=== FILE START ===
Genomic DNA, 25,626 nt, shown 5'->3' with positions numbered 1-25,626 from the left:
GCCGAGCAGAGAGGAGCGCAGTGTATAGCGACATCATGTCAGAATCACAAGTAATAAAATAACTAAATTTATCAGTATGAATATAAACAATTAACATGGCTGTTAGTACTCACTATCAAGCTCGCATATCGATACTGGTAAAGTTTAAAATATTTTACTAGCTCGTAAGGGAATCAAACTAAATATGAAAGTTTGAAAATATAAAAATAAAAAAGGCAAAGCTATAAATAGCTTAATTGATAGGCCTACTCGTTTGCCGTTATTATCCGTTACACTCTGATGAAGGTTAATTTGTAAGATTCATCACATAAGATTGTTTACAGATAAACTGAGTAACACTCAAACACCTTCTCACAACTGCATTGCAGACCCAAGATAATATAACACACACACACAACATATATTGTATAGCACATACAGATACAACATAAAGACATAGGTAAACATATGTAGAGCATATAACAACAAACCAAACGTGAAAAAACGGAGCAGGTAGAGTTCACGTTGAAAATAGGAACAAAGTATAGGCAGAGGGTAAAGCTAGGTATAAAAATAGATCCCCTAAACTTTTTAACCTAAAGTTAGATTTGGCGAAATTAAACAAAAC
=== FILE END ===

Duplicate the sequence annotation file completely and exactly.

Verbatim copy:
Genomic DNA, 25,626 nt, shown 5'->3' with positions numbered 1-25,626 from the left:
GCCGAGCAGAGAGGAGCGCAGTGTATAGCGACATCATGTCAGAATCACAAGTAATAAAATAACTAAATTTATCAGTATGAATATAAACAATTAACATGGCTGTTAGTACTCACTATCAAGCTCGCATATCGATACTGGTAAAGTTTAAAATATTTTACTAGCTCGTAAGGGAATCAAACTAAATATGAAAGTTTGAAAATATAAAAATAAAAAAGGCAAAGCTATAAATAGCTTAATTGATAGGCCTACTCGTTTGCCGTTATTATCCGTTACACTCTGATGAAGGTTAATTTGTAAGATTCATCACATAAGATTGTTTACAGATAAACTGAGTAACACTCAAACACCTTCTCACAACTGCATTGCAGACCCAAGATAATATAACACACACACACAACATATATTGTATAGCACATACAGATACAACATAAAGACATAGGTAAACATATGTAGAGCATATAACAACAAACCAAACGTGAAAAAACGGAGCAGGTAGAGTTCACGTTGAAAATAGGAACAAAGTATAGGCAGAGGGTAAAGCTAGGTATAAAAATAGATCCCCTAAACTTTTTAACCTAAAGTTAGATTTGGCGAAATTAAACAAAAC